CMEG at Chicago Architecture Center: Evaluating exhibits

I receive emails from the Chicago Museum Exhibitors Group (CMEG), and the organization recently announced a meeting dedicated to evaluating exhibits, entitled Everyone Evaluate. I’ve never attended one of their events, and this topic in particular intrigued me, so I decided to go. Evaluation of this sort does not factor heavily in my day-to-day work, so I welcomed the opportunity to learn more from the experts. Museums are known for exhibits, but more archives and libraries are organizing similar experiences in their own spaces. So perhaps I will be a part of exhibition design and planning in the future, and will therefore need to understand the basics of evaluation!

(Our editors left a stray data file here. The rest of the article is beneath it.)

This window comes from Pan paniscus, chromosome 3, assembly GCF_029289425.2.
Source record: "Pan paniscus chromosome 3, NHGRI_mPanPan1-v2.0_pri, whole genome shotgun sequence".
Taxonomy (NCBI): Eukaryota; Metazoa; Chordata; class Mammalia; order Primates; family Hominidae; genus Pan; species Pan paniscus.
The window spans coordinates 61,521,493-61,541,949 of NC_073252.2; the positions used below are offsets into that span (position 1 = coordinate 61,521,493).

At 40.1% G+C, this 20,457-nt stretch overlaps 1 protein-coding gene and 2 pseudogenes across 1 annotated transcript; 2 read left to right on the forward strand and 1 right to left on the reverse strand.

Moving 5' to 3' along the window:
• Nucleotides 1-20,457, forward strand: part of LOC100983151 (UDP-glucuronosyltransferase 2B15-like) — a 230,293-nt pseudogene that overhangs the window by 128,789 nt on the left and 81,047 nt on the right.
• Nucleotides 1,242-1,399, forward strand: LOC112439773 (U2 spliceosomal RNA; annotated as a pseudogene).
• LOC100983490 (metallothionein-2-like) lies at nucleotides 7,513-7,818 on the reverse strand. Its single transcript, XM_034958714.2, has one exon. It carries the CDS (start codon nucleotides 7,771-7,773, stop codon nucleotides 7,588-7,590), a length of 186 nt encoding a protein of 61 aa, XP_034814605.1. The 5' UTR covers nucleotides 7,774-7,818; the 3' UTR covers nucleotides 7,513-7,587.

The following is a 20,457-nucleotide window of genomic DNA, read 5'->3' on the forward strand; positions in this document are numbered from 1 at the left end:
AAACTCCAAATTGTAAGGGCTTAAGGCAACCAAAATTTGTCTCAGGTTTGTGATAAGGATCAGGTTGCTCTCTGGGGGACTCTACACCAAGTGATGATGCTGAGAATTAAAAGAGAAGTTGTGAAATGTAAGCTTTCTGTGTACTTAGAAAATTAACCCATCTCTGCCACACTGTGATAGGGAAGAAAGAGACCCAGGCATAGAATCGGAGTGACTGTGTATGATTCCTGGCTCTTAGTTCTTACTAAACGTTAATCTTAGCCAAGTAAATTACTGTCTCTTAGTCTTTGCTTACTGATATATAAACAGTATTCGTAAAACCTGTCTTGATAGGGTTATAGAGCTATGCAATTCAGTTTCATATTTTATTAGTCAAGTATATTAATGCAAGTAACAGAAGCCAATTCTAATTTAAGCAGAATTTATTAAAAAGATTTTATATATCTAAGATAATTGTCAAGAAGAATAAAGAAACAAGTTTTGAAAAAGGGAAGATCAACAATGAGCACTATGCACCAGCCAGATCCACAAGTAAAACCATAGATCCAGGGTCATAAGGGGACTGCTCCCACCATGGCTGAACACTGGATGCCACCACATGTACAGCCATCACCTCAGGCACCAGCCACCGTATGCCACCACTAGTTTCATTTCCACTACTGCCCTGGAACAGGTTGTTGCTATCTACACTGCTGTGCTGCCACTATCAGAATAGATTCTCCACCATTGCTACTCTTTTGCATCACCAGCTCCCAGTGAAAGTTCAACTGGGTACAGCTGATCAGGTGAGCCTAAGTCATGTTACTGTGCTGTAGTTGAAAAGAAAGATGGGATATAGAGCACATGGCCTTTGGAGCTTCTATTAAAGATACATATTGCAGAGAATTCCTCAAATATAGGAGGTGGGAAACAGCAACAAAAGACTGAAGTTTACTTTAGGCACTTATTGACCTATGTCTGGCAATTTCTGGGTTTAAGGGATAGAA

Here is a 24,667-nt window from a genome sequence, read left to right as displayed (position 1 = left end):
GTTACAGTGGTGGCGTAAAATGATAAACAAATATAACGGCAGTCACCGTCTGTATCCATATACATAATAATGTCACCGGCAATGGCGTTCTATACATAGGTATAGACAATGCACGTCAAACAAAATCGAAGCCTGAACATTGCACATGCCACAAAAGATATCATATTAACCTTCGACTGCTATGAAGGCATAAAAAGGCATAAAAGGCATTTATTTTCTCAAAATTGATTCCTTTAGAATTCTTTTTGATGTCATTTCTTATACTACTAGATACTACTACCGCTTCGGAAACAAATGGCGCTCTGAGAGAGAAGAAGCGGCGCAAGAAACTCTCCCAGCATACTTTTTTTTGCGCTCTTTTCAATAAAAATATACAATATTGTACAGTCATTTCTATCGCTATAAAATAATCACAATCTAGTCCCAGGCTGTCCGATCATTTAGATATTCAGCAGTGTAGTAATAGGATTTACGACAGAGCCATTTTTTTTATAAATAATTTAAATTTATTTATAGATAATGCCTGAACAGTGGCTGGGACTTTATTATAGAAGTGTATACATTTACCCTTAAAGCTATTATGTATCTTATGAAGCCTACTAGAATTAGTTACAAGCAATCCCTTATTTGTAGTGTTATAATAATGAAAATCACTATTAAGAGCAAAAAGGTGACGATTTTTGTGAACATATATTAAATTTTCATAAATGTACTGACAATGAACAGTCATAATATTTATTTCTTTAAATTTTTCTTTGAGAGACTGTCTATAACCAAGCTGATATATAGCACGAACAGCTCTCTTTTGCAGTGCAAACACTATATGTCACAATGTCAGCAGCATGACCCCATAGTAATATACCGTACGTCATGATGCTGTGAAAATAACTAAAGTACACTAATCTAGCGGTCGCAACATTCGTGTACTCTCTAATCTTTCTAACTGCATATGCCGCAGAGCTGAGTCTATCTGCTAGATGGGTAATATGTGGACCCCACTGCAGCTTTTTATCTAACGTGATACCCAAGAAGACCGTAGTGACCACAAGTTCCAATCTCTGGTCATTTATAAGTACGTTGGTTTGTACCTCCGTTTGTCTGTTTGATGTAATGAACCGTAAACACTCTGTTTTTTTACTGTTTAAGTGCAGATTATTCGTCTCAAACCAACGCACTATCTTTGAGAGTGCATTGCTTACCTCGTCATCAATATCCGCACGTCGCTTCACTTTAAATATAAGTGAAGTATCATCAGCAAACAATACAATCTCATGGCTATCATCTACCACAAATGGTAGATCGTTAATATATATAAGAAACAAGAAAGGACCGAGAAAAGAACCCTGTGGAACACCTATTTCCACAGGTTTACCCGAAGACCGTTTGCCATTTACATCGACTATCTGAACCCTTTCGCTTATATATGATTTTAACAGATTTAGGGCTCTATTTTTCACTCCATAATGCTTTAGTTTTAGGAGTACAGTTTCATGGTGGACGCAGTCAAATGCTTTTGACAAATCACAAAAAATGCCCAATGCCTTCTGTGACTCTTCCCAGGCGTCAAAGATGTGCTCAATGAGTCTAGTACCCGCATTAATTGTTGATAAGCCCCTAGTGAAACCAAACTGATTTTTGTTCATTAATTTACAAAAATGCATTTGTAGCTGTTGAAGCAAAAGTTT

View of one of the exhibit spaces at CAC

View of one of the exhibit spaces at CAC

The newly rebranded and relocated Chicago Architecture Center (CAC) was host for the meeting. Dozens of folks from across Chicagloand attended, including those who work at cultural institutions, companies, and consulting firms. I felt out of my element in this crowd of exhibit and instruction designers, and I enjoyed sitting back and taking it all in. I recognized a few faces from the Art Institute of Chicago and DuSable Museum of African American History.